Vikings tend to conjure up images of swashbuckling Norse pirates sporting horned helmets brandishing swords and shields. Often associated with the hearty and rugged Scandinavian countries such as Denmark and Norway, you wouldn’t really think there’s much history in England. However, there’s one city in particular that draws a huge link to the Viking past — the beautiful city of York.

A little history

Known for its ancient fortified walls lining the banks of the River Ouse and the imposing towers of York Minster, York has been conquered and settled many times over the past millennia. During the Roman empire, York was a military stronghold. When the Northumbrians took over, the city was in decline and disrepair. They transformed York into a prosperous trading city, which drew attention from the Vikings across the North Sea.

In 866, Danish Vikings invaded the quiet East Anglian coastline (not far from RAF Lakenheath). They plundered and pillaged their way north, eventually clobbering their way to victory in York led by Ivar the Boneless. When the dust settled, the city was renamed Jorvik — from which the name “York” is derived. Those who chose to stay were farmers, merchants and tradesmen who brought more prosperity to the region. At one point, it was the second-most populous region behind London, and the capital of the Viking territory in Great Britain. Unfortunately, the peace wouldn’t last. In 954, the Anglo-Saxons mounted an offensive and drove the Vikings from York. There were attempts in the 11th century for the Vikings to once again ascend to the throne; however, they were futile at best.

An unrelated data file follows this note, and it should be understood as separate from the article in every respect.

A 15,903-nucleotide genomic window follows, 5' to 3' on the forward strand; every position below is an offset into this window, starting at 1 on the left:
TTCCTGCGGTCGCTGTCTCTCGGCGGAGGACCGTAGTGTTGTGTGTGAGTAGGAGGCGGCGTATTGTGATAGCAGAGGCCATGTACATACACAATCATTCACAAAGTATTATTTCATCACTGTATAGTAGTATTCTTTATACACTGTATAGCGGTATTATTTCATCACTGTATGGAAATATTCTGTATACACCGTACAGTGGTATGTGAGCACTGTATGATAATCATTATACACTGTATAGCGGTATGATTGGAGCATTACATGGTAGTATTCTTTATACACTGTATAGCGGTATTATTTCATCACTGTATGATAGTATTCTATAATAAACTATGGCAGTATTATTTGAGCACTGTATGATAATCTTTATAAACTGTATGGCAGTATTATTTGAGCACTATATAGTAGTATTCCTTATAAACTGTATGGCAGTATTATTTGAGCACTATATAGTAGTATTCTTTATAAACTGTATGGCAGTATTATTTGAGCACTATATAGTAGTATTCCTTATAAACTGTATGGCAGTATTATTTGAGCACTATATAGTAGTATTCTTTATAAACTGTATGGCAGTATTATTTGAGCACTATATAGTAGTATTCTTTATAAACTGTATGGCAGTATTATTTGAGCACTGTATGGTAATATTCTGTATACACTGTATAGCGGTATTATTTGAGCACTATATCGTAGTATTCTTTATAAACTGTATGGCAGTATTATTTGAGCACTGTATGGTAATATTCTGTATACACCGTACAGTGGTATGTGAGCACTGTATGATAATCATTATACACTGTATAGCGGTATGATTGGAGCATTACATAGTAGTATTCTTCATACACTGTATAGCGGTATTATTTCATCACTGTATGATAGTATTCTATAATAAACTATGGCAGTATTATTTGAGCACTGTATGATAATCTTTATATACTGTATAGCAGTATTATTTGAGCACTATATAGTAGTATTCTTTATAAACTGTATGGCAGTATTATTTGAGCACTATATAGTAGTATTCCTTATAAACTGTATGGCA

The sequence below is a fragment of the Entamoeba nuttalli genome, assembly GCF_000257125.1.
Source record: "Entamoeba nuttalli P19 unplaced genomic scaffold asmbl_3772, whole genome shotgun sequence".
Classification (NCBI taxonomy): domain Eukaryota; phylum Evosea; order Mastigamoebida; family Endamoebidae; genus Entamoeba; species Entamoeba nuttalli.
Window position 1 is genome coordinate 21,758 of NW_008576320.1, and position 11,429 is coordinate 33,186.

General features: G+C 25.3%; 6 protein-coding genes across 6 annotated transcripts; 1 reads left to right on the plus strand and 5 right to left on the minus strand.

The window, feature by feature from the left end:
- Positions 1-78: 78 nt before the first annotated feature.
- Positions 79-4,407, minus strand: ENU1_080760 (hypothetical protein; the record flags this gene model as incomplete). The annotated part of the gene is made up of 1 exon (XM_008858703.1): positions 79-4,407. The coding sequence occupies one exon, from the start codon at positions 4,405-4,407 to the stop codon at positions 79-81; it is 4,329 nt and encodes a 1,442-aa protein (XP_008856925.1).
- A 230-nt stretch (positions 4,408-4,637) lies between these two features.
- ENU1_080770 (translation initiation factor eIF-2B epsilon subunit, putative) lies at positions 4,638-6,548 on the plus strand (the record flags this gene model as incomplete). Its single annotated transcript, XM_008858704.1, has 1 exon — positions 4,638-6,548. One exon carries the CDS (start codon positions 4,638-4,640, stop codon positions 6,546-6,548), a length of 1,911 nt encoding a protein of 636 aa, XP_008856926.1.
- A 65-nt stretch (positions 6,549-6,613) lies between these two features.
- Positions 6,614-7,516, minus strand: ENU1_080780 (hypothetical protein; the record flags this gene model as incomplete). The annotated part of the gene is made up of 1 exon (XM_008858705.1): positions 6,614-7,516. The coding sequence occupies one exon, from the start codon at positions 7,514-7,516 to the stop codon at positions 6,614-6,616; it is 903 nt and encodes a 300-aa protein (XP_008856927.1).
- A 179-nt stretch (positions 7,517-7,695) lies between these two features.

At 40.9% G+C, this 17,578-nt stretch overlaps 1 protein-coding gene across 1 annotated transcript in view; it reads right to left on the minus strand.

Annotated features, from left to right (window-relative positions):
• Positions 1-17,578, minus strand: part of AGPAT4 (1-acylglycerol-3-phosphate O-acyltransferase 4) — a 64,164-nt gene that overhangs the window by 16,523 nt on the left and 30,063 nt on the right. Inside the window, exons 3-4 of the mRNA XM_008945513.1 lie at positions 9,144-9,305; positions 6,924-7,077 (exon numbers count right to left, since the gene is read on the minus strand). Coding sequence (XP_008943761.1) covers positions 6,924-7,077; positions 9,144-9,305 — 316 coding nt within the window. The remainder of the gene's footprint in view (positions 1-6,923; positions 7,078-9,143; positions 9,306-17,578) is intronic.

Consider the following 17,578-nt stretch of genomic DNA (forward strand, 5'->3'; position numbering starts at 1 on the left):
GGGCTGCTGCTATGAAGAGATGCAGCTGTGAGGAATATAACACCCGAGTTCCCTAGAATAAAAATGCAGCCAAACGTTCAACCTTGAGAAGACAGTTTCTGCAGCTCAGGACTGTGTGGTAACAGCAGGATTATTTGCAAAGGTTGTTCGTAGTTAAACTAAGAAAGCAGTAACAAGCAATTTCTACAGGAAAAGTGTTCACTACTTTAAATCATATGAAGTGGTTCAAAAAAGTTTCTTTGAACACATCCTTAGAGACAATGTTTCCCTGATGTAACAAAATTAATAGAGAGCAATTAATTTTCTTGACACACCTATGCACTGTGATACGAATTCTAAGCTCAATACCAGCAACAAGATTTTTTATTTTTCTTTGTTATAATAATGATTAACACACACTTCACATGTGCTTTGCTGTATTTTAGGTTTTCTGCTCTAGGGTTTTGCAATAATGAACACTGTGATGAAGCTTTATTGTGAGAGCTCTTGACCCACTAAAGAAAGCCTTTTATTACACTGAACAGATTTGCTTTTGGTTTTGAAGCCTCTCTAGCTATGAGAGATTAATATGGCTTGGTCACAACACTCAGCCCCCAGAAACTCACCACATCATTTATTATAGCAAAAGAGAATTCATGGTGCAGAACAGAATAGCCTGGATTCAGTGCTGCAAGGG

Jorvik Viking Centre

Located right in the city center is the Jorvik Viking Centre. Filled with life-sized dioramas, exhibits feature what a day in the life of the average Viking settler in the region was like. Visitors are whisked through the various rooms and get a literal feel of how things were—smells, temperatures and visuals. Once the ride is done, you can wander through the museum which boasts hundreds of artifacts on display and plenty of interactive displays to discover. During opening hours, the museum tends to get a little busy and there may be a wait. You can avoid the line and purchase tickets ahead of time online.

Jorvik Viking Festival

Once a Viking, always a Viking! Every year during the second week of February, York pulls out all the stops and celebrates its Viking heritage with gusto! The Jorvik Viking Festival has seen more than 20 million visitors in its 35-year history. Complete with living history encampments, combat demonstrations, sword making, mythology lessons and even a candlelit feast for the voyagers, the festival truly has something for everyone of all ages. Although most events are free of charge, there are a few special ones which charge a nominal fee.

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